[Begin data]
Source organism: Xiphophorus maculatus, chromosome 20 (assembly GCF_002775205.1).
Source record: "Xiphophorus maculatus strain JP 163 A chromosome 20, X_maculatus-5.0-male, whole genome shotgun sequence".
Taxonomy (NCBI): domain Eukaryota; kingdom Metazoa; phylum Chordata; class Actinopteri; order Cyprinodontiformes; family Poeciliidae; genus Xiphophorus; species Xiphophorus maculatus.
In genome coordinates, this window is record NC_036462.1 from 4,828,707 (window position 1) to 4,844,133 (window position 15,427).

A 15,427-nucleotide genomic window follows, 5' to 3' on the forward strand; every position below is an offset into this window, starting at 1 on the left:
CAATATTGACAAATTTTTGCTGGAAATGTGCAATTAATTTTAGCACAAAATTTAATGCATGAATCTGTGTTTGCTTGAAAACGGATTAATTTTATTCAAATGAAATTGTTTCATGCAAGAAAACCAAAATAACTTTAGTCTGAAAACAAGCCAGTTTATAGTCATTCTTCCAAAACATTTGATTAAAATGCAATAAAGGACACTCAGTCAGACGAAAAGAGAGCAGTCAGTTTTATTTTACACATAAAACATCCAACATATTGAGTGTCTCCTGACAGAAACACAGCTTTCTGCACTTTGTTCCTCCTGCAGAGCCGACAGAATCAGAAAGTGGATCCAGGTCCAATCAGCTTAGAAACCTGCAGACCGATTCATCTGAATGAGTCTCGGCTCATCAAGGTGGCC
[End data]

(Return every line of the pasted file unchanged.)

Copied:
Source organism: Xiphophorus maculatus, chromosome 20 (assembly GCF_002775205.1).
Source record: "Xiphophorus maculatus strain JP 163 A chromosome 20, X_maculatus-5.0-male, whole genome shotgun sequence".
Taxonomy (NCBI): domain Eukaryota; kingdom Metazoa; phylum Chordata; class Actinopteri; order Cyprinodontiformes; family Poeciliidae; genus Xiphophorus; species Xiphophorus maculatus.
In genome coordinates, this window is record NC_036462.1 from 4,828,707 (window position 1) to 4,844,133 (window position 15,427).

A 15,427-nucleotide genomic window follows, 5' to 3' on the forward strand; every position below is an offset into this window, starting at 1 on the left:
CAATATTGACAAATTTTTGCTGGAAATGTGCAATTAATTTTAGCACAAAATTTAATGCATGAATCTGTGTTTGCTTGAAAACGGATTAATTTTATTCAAATGAAATTGTTTCATGCAAGAAAACCAAAATAACTTTAGTCTGAAAACAAGCCAGTTTATAGTCATTCTTCCAAAACATTTGATTAAAATGCAATAAAGGACACTCAGTCAGACGAAAAGAGAGCAGTCAGTTTTATTTTACACATAAAACATCCAACATATTGAGTGTCTCCTGACAGAAACACAGCTTTCTGCACTTTGTTCCTCCTGCAGAGCCGACAGAATCAGAAAGTGGATCCAGGTCCAATCAGCTTAGAAACCTGCAGACCGATTCATCTGAATGAGTCTCGGCTCATCAAGGTGGCC